Do ValleyCrats reflect the rest of California voters or are they outliers? In the 2016 presidential primary between Bernie Sanders and Hilary Clinton they did reflect the rest of the state.
In Fresno, Kern, Kings, and Tulare Counties a spread of 10 – 14 points separated Ms. Clinton and Mr. Sanders, which was the same throughout the state in counties that voted for Ms. Clinton, which were most of them.
For many respondents it boiled down to who can beat Mr. Trump and many said they would support anyone who won the primary.
Some of the comments about my survey included, “It’s still very early in the race, and I want to see how things play out as we get closer to the primaries. I don’t think Joe Biden or Bernie Sanders are what we need to follow Trump, and repair all the damage he’s done.”
Another respondent said, “I wish Joe Biden was a little more on his game because I do believe he has the best chance to win.”
A Fresno State English professor stated, “She (Warren) grew up with people who are drawn to anti-government impulses, like Trump fans, and I think, despite often disagreeing with their stances, she respects them in a way not all the candidates do. We need someone who will listen to everyone and make thoughtful, ethical choices. She has good people working with her who are developing good ideas for just about every challenge we face. I’m not sure the medicare for all will fly, but I think that will get worked out as a likely compromise legislatively. What I do like is her determination behind that to get everyone access to decent healthcare.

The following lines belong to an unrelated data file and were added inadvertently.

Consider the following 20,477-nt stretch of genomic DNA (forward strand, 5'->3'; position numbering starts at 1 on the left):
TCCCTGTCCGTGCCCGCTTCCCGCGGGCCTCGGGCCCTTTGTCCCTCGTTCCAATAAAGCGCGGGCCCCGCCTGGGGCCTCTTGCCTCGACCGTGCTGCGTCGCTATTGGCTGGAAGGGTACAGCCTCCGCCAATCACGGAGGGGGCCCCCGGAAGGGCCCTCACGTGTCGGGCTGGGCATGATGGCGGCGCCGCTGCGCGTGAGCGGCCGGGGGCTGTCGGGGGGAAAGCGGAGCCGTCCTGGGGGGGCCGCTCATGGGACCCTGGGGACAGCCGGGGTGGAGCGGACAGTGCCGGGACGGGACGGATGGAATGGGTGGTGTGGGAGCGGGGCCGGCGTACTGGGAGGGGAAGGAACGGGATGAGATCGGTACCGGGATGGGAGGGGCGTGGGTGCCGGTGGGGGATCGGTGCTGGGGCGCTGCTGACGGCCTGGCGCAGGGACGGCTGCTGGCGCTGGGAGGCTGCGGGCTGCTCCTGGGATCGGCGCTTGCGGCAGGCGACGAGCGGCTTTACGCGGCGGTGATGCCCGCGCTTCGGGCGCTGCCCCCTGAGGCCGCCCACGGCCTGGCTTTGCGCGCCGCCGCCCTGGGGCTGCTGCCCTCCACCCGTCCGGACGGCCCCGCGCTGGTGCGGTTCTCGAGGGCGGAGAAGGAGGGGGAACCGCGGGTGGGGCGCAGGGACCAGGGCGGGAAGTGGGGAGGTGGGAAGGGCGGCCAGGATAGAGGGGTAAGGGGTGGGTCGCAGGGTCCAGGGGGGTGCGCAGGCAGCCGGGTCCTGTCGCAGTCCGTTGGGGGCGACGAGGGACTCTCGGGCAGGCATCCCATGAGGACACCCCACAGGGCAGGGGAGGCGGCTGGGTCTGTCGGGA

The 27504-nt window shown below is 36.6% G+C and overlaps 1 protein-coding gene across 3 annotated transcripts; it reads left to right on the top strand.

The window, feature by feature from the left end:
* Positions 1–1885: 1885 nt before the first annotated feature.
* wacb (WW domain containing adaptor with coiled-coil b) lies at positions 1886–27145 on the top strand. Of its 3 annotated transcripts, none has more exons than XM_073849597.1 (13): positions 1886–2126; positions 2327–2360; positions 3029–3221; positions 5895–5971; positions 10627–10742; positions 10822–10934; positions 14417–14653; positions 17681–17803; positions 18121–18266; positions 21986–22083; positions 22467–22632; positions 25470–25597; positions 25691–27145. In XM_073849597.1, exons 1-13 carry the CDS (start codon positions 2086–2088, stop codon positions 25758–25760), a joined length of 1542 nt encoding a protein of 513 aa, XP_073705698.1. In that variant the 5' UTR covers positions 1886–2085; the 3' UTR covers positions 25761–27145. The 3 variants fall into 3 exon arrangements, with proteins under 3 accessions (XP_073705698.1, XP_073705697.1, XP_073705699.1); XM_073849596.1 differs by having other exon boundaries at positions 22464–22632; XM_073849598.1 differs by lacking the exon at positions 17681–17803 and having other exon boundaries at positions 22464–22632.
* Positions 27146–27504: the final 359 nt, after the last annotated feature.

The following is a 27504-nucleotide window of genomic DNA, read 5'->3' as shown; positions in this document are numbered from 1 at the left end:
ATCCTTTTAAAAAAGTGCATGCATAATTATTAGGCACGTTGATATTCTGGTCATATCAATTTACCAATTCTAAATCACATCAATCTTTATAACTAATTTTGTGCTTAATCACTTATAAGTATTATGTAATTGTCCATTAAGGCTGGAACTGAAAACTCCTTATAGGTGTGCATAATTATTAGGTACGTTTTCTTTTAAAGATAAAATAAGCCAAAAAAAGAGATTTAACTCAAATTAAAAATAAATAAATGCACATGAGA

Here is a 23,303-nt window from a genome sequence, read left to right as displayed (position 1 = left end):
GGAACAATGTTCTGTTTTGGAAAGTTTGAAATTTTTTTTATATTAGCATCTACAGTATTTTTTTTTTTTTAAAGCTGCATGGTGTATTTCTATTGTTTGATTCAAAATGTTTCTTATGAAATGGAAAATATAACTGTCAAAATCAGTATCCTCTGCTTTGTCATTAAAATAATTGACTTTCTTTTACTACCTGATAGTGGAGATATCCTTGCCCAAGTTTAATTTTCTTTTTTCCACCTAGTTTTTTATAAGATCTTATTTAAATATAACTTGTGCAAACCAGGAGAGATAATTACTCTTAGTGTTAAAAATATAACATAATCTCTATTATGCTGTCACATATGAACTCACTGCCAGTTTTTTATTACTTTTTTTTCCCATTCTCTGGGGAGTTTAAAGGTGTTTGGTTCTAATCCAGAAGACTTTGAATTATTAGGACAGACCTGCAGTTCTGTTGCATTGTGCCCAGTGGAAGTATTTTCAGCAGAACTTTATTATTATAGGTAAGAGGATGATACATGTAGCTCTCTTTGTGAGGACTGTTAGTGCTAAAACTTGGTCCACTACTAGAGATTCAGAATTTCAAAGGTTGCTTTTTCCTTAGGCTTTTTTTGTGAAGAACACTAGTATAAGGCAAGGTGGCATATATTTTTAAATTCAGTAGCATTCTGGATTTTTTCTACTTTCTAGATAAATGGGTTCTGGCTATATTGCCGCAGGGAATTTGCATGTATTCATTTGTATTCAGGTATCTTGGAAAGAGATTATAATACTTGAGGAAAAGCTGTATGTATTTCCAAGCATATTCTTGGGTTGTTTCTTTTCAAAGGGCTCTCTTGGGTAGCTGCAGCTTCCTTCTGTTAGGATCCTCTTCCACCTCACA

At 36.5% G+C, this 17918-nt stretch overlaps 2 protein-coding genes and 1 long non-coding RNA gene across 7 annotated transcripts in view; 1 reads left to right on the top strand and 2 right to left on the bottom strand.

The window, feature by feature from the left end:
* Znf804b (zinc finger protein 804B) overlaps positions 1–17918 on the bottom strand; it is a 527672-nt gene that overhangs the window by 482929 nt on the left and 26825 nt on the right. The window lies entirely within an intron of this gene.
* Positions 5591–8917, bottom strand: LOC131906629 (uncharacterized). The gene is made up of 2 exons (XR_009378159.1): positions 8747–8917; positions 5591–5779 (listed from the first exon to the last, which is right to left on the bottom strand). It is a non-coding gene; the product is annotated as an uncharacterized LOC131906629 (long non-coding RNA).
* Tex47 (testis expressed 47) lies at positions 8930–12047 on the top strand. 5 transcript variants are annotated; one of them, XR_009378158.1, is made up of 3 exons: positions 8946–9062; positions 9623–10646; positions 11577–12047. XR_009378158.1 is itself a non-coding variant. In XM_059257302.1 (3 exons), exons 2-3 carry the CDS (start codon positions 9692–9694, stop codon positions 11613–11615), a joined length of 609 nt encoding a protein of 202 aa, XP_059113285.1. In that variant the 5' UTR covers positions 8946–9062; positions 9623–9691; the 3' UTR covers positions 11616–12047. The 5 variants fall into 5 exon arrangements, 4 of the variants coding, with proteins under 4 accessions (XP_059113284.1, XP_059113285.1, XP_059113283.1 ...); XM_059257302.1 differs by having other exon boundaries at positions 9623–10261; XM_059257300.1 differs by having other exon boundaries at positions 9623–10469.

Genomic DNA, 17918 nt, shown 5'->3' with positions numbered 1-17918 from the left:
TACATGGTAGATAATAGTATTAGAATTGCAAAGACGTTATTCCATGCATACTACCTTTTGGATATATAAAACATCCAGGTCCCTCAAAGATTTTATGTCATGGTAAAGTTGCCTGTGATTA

“Mostly, I want us all to pay attention, read, talk with each other and think critically about the candidates and the issues, and vote. I want every single eligible voter to vote. That’s democracy!”
A Gen Z respondent said, “Warren is running a straight-forward campaign with all her cards out on the table. She’s not holding anything back and I’m ready to help elect the first female President of the United States of America.”
Another Gen Z respondent ended her comments by saying, “But, I am super pissed off at the lack of centrist options that do not have possibly corrupt donors.”
During a rally in Washington Square Park in New York City last week an estimated 20,000 supporters showed up, one of the larger crowds of this campaign season. As is her custom, Ms. Warren stayed after her speech to take pictures with anyone who wanted one. That alone might win over me. I’m a little tired of being ignored.
When Massachusetts Congress Member Seth Moulton dropped out of the presidential race he said, “I think it’s evident that this is now a three-way race between Biden, Warren and Sanders, and really it’s a debate about how far left the party should go.”
Mr. Biden is not exactly a leftist. And when you consider most of the services we take for granted are provided by the federal or state government, I’m not quite sure what pundits mean when they call Elizabeth Warren a socialist. She is for Medicare for all but so is every industrialized country in the world.
In my next Political Fix I will be asking Republicans who they want to have win the Democratic Primary. I have a hunch they are going to say Ms. Warren because she has been branded a socialist. Democrats all prayed that Mr. Trump would win the Republican Primary in 2016 and he did.
My advice to Republicans – be careful what you wish for.